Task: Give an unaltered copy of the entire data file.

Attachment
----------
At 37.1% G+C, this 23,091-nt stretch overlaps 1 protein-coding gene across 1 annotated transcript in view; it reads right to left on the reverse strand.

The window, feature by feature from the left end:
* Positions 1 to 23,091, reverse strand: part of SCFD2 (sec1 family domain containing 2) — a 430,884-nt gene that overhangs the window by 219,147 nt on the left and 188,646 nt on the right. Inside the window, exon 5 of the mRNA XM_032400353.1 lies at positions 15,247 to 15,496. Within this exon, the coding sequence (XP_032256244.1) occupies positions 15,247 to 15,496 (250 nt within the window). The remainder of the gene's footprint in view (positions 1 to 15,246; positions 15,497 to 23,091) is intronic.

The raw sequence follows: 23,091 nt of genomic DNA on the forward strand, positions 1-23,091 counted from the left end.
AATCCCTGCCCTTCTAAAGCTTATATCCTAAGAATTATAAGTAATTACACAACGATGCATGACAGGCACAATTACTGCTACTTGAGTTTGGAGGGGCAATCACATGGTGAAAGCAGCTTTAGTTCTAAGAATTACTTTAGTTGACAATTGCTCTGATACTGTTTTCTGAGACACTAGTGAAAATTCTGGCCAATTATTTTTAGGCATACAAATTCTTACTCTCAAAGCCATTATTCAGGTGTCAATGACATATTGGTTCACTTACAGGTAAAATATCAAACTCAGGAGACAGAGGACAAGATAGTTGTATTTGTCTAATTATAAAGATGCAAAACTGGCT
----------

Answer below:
At 37.1% G+C, this 23,091-nt stretch overlaps 1 protein-coding gene across 1 annotated transcript in view; it reads right to left on the reverse strand.

The window, feature by feature from the left end:
* Positions 1 to 23,091, reverse strand: part of SCFD2 (sec1 family domain containing 2) — a 430,884-nt gene that overhangs the window by 219,147 nt on the left and 188,646 nt on the right. Inside the window, exon 5 of the mRNA XM_032400353.1 lies at positions 15,247 to 15,496. Within this exon, the coding sequence (XP_032256244.1) occupies positions 15,247 to 15,496 (250 nt within the window). The remainder of the gene's footprint in view (positions 1 to 15,246; positions 15,497 to 23,091) is intronic.

The raw sequence follows: 23,091 nt of genomic DNA on the forward strand, positions 1-23,091 counted from the left end.
AATCCCTGCCCTTCTAAAGCTTATATCCTAAGAATTATAAGTAATTACACAACGATGCATGACAGGCACAATTACTGCTACTTGAGTTTGGAGGGGCAATCACATGGTGAAAGCAGCTTTAGTTCTAAGAATTACTTTAGTTGACAATTGCTCTGATACTGTTTTCTGAGACACTAGTGAAAATTCTGGCCAATTATTTTTAGGCATACAAATTCTTACTCTCAAAGCCATTATTCAGGTGTCAATGACATATTGGTTCACTTACAGGTAAAATATCAAACTCAGGAGACAGAGGACAAGATAGTTGTATTTGTCTAATTATAAAGATGCAAAACTGGCT